The Kosovo Crisis (1999)
International Law and the Use of Force: A Case-Based Approach, pp. 594-622, Olivier Corten and Tom Ruys, eds, Oxford University Press, 2018
32 Pages Posted: 29 Apr 2017 Last revised: 21 Feb 2019
Date Written: April 27, 2017
This contribution discusses in some detail the forcible intervention by NATO against Serbia in 1999 in response to the situation in Kosovo. It sets out the facts and background of the crisis, along with the legal positions of the main protagonists and the reactions of the international community. It then proceeds to survey the debates surrounding the legality of the intervention and to assess the soundness of the legal justifications put forward by states and authors. Finally, it discusses the precedential value of the intervention, especially in view of claims of existence or emergence of a rule or principle of international law permitting forcible unilateral use of force in response to humanitarian crises. The contribution concludes that the NATO intervention has significant precedential value, despite the claims of even some of the states that took part in it that it should not become a precedent. But its precedential value is precisely that of confirming the unlawfulness of forcible unilateral humanitarian intervention.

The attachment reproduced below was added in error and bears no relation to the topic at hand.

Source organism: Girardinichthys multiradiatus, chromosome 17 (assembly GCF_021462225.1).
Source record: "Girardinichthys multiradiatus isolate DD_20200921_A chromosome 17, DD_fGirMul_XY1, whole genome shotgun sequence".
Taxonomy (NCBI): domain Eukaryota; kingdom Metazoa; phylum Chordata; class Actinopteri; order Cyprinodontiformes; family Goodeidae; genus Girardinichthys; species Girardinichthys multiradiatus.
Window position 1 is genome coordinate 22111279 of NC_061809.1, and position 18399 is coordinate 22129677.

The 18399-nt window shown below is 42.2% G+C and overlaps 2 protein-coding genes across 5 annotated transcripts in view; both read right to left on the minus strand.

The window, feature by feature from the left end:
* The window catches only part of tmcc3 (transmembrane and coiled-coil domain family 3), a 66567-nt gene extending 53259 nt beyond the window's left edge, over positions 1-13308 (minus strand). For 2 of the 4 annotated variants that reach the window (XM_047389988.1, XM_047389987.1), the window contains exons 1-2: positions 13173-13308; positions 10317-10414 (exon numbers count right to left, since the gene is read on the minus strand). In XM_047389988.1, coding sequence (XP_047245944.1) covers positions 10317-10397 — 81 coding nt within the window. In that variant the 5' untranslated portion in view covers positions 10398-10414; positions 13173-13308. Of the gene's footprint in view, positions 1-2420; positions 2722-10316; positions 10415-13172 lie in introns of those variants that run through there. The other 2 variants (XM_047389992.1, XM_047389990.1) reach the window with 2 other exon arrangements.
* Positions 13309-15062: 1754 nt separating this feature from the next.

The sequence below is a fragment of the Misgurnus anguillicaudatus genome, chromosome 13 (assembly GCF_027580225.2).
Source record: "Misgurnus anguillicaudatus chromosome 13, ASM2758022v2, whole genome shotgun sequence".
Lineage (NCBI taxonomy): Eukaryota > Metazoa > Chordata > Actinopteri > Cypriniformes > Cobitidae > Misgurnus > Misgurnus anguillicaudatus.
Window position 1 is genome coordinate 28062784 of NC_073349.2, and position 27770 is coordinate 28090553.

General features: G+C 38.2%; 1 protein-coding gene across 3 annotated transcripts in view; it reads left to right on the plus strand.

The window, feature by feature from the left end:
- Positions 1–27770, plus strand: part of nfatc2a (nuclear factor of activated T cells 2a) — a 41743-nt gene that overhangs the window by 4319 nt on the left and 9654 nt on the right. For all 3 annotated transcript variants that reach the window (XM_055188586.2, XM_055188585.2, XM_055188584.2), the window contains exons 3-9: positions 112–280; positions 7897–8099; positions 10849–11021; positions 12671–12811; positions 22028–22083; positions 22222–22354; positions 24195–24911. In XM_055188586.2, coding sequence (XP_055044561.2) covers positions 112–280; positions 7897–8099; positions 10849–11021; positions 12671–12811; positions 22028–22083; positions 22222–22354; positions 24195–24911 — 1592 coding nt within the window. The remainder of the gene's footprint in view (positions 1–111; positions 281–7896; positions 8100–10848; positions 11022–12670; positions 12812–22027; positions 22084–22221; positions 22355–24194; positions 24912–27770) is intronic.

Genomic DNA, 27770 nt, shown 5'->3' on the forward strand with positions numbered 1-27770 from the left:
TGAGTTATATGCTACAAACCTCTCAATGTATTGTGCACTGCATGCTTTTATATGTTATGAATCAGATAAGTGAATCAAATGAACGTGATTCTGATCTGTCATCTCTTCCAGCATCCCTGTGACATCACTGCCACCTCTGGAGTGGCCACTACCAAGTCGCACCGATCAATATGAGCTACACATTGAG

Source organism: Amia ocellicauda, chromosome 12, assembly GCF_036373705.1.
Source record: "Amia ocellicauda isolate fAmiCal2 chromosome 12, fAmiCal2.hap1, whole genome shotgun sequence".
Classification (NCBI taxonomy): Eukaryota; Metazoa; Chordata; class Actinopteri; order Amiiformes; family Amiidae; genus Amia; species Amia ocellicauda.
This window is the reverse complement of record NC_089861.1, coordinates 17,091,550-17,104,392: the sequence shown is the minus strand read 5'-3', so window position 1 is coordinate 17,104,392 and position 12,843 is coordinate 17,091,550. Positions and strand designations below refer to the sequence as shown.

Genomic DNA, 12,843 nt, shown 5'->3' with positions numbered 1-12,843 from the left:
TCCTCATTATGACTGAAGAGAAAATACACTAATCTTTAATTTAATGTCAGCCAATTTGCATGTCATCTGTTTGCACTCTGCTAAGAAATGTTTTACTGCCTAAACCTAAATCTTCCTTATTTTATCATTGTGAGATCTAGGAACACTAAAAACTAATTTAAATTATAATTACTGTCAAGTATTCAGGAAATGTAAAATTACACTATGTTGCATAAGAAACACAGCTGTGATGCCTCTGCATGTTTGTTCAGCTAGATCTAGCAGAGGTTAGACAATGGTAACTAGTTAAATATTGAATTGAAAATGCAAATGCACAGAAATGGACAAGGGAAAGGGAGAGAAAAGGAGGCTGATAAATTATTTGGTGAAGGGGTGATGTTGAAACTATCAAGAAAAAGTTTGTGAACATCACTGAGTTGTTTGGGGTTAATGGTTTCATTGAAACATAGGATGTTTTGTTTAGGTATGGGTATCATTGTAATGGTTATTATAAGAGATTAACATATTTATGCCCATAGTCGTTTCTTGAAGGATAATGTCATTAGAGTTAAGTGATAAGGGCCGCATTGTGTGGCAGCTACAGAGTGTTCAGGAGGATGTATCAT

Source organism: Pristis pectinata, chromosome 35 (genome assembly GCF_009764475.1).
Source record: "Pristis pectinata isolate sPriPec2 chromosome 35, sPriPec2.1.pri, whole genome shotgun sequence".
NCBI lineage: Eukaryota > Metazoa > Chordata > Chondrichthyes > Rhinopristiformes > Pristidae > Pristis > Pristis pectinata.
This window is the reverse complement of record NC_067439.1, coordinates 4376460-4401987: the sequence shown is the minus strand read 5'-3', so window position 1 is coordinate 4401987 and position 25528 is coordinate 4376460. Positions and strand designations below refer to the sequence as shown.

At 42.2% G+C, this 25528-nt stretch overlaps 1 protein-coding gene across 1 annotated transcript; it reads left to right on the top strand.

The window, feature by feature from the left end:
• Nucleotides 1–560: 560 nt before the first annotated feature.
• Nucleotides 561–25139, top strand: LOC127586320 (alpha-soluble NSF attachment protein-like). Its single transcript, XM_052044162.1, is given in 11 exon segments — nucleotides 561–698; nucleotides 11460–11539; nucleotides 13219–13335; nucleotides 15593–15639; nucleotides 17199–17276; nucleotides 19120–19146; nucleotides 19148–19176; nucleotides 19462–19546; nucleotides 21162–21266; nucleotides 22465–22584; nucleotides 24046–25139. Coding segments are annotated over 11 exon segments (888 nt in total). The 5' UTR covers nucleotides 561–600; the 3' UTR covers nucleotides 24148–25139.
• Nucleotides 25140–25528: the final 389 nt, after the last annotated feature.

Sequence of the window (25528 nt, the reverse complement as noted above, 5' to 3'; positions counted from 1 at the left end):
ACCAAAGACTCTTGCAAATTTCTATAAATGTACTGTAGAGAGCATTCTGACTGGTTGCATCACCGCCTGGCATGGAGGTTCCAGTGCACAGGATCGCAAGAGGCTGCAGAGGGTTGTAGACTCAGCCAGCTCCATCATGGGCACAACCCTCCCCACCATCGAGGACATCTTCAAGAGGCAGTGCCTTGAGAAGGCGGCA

Keywords: Kosovo, Serbia, use of force, humanitarian intervention, Security Council, authorisation, chapter VII, UN Charter, humanitarian catastrophe
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